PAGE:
Tag Archive | "In God We Trust"

Beyond the Casey Anthony Case

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During World War II, there was a cliché used by servicemen wishing to resolve problems or disputes.  That phrase was, “Tell it to the Chaplain.”  In other words, get it off your chest and then move on with your life.  As a result, the Chaplain became the confidential keeper of secrets who would, according to God’s laws, advise the confessor as to the proper course of action.

This, however, is America.  And as per Constitutional Law, we “render unto Caesar what is Caesar’s.”  In so doing, we have crafted a legal system considered to be the finest (read: most just) in all the world.  Its basic tenets are:

1.       Presumption of innocence until proven guilty

2.       The right for an accused to be judged by a jury of his or her peers

3.       The right to appeal a sentence

4.       Executive Order (a.k.a., a Presidential Pardon)

Despite the simplicity and apparent clarity of these tenets, our legal system is actually quite complex as well as expensive.  It costs to hire an attorney skilled in plying legal jargon, if not actual evidence, to prove innocence or guilt. (In this particular case, money does buy happiness and God help the poor!)  Rich or poor, during the past decade, America has witnessed crimes committed by notable and soon-to-be notable individuals: perpetrators who have received variable judgments, based upon the nature of their crimes, in an effort to protect our society against such persons.

I remember the Watergate trial, astounded not only as to how it was unfolding, but how it was unfolding before my very eyes: live, through the magic of television!  I suppose that Watergate set the precedent for mass media to be invited into our courtrooms as a means of keeping the public informed.  Thus, we the people had remote, live access to the O.J. Simpson trial and other notorious trials.  More and more, however, the media continued its carefully plotted intrusion into these cases.

Before mass media had intervened in such a manner, court cases were tried within the confines of a courtroom, in the jurisdiction of the locale in which the alleged crime was committed.  But, thanks to technology, the Court of Public Opinion has adulterated our legal system.  Complete with all the trappings of a media sideshow (is anyone else disturbed by the antics of Nancy Grace and Jane Velez-Mitchell?), it  includes public panel discussions in which the pros and cons of as yet unresolved legal cases are bandied about. Personal opinions of the newscasters and their guests are tossed in to liven things up and increase viewership or readership of the media vehicles.  In the old days, these types of proceedings would have been known as “lynch mobs.”

Extensive media coverage of an ongoing trial does nothing to determine the innocence or guilt of the accused  party.   But that is not its purpose.  Its true intent is to improve media ratings and line the pockets of the media moguls and their investors.  Whether we’re watching or listening to the media, reading newspapers, Twittering opinions, or surfing the Internet for coverage, it all comes down to money.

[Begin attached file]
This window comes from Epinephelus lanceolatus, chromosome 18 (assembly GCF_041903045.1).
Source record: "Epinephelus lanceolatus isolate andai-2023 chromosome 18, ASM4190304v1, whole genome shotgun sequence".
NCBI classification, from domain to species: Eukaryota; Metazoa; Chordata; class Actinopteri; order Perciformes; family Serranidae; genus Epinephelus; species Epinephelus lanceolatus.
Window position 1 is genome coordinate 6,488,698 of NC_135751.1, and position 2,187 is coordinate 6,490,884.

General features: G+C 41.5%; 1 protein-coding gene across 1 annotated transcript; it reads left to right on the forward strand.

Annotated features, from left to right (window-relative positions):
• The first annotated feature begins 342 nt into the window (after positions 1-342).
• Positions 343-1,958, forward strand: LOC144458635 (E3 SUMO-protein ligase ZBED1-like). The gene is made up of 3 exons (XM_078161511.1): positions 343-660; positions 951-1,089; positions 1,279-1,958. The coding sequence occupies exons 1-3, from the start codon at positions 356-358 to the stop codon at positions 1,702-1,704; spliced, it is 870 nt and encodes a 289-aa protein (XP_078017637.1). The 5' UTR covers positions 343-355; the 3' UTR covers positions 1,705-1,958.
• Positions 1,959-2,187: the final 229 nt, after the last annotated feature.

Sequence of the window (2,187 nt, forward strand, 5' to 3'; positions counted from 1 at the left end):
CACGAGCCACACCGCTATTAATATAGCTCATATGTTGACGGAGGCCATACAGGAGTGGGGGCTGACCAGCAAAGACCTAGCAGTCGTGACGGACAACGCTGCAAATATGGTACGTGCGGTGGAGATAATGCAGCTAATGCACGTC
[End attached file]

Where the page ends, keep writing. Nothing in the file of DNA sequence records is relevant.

If you doubt this, consider this all too prevalent scenario.  Have you ever watched or listened to a Presidential speech, a sporting event, or even a natural disaster unfolding on the news?  If so, did you notice that there was always a follow-up panel, sometimes on a separate, yet dovetailed program, to explain to you what you just witnessed — as if you’d lacked the common sense to interpret the information presented to you?  And if you have tuned in to these programs, what did you see and hear?  Answer: you saw and heard the news tainted by the personal opinions of the media and their guest speakers.

In days of old, when knights were bold, as the old saying goes, news reporters were constrained to report local and national events via specific criteria, which were:

1.       Where?

2.       Why?

3.       Who?

4.       When?

5.       What?

Reporters were not to stray from the bonds of these standards.  Reporters were told to keep their personal opinions to themselves; they were charged with a now-antiquated concept called “objective reporting.”

With this in mind, aside from the rich and the poor, there are, in my estimation, three classes of people:

1.       The religious

2.       The non-religious

3.       The hypocrites

Religious people tend to believe in and follow the commandants of God.  Non-religious people tend to adhere to manmade legal systems (civil and criminal legislation).  And hypocrites tend to bend both God’s Law and manmade laws to suit their own purposes.

Pressing ever forward into this new millennium, it’s strange how manmade laws are swiftly replacing God’s laws — even though our currency still bears the motto, “In God We Trust.”  However, when we are visited by war and strife, man turns to God for assistance, even if he does not truly believe in a being greater than himself.